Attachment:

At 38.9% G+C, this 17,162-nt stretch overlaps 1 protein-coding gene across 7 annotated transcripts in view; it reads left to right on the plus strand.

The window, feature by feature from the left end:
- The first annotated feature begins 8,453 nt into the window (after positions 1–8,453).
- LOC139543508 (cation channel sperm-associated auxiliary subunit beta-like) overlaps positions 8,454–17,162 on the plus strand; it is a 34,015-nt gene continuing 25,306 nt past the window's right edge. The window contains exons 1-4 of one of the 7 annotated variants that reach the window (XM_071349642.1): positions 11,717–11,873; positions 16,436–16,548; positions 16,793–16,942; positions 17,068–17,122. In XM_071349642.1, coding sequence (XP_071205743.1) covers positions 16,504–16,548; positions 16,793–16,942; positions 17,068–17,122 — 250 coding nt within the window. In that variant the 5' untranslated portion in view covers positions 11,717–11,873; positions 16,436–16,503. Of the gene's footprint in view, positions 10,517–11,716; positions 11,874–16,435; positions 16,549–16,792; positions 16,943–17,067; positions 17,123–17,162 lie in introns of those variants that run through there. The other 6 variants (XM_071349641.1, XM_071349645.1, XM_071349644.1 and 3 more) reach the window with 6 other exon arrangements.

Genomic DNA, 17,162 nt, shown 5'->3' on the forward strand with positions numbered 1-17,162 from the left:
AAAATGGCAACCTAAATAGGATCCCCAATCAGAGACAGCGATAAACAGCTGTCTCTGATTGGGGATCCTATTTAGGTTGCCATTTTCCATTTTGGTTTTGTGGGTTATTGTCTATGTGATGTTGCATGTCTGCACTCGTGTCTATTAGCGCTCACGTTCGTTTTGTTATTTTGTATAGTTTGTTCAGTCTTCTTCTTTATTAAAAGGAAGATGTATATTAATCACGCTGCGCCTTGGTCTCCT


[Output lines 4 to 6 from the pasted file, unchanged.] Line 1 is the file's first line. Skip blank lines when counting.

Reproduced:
- LOC139543508 (cation channel sperm-associated auxiliary subunit beta-like) overlaps positions 8,454–17,162 on the plus strand; it is a 34,015-nt gene continuing 25,306 nt past the window's right edge. The window contains exons 1-4 of one of the 7 annotated variants that reach the window (XM_071349642.1): positions 11,717–11,873; positions 16,436–16,548; positions 16,793–16,942; positions 17,068–17,122. In XM_071349642.1, coding sequence (XP_071205743.1) covers positions 16,504–16,548; positions 16,793–16,942; positions 17,068–17,122 — 250 coding nt within the window. In that variant the 5' untranslated portion in view covers positions 11,717–11,873; positions 16,436–16,503. Of the gene's footprint in view, positions 10,517–11,716; positions 11,874–16,435; positions 16,549–16,792; positions 16,943–17,067; positions 17,123–17,162 lie in introns of those variants that run through there. The other 6 variants (XM_071349641.1, XM_071349645.1, XM_071349644.1 and 3 more) reach the window with 6 other exon arrangements.

Genomic DNA, 17,162 nt, shown 5'->3' on the forward strand with positions numbered 1-17,162 from the left:
AAAATGGCAACCTAAATAGGATCCCCAATCAGAGACAGCGATAAACAGCTGTCTCTGATTGGGGATCCTATTTAGGTTGCCATTTTCCATTTTGGTTTTGTGGGTTATTGTCTATGTGATGTTGCATGTCTGCACTCGTGTCTATTAGCGCTCACGTTCGTTTTGTTATTTTGTATAGTTTGTTCAGTCTTCTTCTTTATTAAAAGGAAGATGTATATTAATCACGCTGCGCCTTGGTCTCCT